Top Stuff Every Improviser Should Know
If you want to become a serious jazz improvisation artist, there are a few tips that can help take your career to new heights. As with other artistic endeavors, natural talent is a huge plus, but those willing to put in the time and effort to refine their skills can be rewarded by as much joy and success as those for whom it seems to come easy.
Essentially, improv is the ability to compose music “on the fly” over existing chord progressions. Having formal musical training is a plus, but not a necessity. When it comes down to it, listeners care far more about what you can do than about how much schooling you have. However you come by your knowledge, the fundamentals are the same. Learning the language of music, practicing good technique, and ear training are non-negotiables in the world of improv. If you don’t have a truly solid foundation in these areas, you will fall short of your goals.
As you work on refining your skills, it’s important to remember to be yourself. Trying too hard to emulate your favorite artists can limit your ability to grow. It’s great to study your favorites in an effort to understand their methods, but you should focus on finding your own voice and your own style if you want to set yourself apart from the crowd, and the crowd of people trying to succeed in the world of improv is a large one.
When you listen to the performers who inspire you, don’t make the mistake of thinking they possess some sort of magical abilities. The most inspiring artists are the ones who have spent hours upon hours over the course of many years to get where they are. They’re the ones who understand that learning is growing. Part of learning is certainly putting in the hours it takes to understand all of the moving parts. Another part is making sure you don’t spend so much time in the practice room or classroom that you miss out on opportunities to learn “in the field” or “on the job.” Being afraid to take a risk because you’re waiting until you’re perfect can result in an impossibly long wait and countless missed opportunities for growth. Any time you have a chance to spend time talking to working musicians should be seen as a gift and an invaluable way to add more tips and techniques to your repertoire.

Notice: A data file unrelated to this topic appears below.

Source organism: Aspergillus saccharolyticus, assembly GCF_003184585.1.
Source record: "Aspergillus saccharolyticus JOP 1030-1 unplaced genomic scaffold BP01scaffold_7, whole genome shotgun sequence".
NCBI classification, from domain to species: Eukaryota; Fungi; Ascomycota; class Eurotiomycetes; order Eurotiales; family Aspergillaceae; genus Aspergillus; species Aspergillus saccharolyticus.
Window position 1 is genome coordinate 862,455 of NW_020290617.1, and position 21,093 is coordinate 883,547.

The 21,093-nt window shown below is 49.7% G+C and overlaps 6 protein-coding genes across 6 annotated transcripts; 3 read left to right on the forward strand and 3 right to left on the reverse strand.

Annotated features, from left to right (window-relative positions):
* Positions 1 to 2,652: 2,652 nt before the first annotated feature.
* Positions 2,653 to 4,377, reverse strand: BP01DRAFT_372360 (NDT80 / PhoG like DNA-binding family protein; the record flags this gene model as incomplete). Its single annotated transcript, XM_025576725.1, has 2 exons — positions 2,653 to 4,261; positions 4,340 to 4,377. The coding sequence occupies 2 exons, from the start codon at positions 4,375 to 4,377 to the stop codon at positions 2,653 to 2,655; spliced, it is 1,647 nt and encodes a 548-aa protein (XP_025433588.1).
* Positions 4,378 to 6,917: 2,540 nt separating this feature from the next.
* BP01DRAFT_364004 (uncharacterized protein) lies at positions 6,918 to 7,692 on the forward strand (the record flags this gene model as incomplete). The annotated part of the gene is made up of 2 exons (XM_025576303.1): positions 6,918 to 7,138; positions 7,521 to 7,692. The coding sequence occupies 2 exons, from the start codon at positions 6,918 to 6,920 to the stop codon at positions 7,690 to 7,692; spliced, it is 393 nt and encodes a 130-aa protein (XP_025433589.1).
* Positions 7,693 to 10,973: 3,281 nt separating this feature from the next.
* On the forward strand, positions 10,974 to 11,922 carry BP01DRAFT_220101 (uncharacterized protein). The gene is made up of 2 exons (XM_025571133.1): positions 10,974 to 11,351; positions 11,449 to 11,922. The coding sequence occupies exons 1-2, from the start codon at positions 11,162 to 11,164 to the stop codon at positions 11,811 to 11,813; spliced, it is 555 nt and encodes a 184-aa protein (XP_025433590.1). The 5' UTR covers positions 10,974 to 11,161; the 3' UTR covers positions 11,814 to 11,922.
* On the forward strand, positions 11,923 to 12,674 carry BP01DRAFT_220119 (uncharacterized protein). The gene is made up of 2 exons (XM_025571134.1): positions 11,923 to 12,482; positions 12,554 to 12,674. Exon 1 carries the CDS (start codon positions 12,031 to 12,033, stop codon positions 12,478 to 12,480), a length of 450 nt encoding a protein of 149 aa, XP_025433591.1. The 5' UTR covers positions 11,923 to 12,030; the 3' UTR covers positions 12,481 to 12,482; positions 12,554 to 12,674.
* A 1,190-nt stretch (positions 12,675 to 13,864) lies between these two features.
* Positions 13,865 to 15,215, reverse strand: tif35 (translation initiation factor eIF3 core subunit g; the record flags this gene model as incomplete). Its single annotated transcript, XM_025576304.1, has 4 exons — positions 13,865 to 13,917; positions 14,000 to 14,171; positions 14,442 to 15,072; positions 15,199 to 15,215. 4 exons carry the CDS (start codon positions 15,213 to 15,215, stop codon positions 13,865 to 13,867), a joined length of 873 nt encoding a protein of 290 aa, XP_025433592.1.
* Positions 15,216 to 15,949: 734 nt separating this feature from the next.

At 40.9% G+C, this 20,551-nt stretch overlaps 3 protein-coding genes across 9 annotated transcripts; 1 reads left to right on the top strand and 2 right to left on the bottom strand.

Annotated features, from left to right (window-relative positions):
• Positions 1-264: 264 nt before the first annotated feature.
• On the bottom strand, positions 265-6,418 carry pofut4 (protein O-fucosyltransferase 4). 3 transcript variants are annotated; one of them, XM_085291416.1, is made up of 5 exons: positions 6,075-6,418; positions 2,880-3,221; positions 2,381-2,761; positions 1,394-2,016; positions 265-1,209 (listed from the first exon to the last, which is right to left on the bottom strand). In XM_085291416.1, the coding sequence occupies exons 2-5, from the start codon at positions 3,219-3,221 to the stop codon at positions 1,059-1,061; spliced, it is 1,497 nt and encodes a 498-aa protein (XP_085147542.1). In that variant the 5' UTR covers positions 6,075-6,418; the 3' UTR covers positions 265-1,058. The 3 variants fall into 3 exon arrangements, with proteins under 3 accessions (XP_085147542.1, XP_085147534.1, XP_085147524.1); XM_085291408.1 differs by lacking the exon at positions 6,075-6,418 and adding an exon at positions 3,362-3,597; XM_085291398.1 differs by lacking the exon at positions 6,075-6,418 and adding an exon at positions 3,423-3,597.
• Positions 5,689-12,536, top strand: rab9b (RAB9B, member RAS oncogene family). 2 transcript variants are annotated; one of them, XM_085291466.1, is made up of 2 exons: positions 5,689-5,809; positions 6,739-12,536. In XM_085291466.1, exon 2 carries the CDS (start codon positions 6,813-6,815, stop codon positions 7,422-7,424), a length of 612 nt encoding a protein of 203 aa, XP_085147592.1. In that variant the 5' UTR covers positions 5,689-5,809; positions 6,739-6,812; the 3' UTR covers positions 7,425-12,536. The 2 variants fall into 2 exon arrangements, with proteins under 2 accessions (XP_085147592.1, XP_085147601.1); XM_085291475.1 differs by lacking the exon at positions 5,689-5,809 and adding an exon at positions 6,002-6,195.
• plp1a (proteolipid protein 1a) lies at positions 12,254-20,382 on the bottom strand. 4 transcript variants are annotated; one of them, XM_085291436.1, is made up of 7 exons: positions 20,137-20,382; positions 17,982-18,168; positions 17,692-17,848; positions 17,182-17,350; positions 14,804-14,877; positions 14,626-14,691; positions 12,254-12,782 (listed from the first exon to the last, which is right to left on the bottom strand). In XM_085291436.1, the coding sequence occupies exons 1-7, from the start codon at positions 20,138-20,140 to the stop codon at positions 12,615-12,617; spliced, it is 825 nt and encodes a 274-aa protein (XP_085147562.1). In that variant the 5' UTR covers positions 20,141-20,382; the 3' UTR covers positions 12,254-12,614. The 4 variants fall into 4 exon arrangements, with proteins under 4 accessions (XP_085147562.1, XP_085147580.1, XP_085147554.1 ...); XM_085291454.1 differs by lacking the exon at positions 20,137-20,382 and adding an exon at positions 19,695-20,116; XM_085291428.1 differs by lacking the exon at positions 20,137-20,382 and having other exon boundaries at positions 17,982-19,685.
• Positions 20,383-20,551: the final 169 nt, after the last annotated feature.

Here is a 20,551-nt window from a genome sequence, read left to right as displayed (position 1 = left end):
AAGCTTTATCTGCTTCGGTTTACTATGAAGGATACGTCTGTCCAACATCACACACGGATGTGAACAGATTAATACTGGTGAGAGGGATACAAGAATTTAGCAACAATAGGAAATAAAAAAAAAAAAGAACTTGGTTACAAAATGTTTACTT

Don’t get stuck in a rut. You may have a favorite style or a handful of favorite artists, and there may be others that just don’t seem to match your style. Limiting your exposure to the things you know and with which you’re most comfortable is a sure way to limit your range and capacity for overall growth.
Don’t give up. If you have a real passion for improvisation, don’t let yourself get discouraged by a perceived lack of progress or performance opportunities. Being a great artist takes lots and lots of practice and hard work. You may start work on a particular transcription or spend time trying to learn a difficult melody only to start feeling like it’s an impossible task. Stick with it. Only by getting through these difficult projects can you truly grow. A project that seems less interesting than you’d hoped could turn out to be a bigger building block than you ever imagined, not to mention that triumphing over a difficult task is always a morale and confidence booster.
Along with refusing to give up, don’t give in to the temptation to advance too quickly. If you think you’re good enough to jump right into the most difficult work, you run the risk of putting the cart before the horse, so to speak. Taking a little more time to make sure you’re comfortable at one level before moving to the next will never be anything but a benefit.
At the end of the day, if you have a true passion for improv and are willing to put in the time and effort it takes to be successful, there’s no reason to think you can’t be as inspiring to others as your favorites are to you.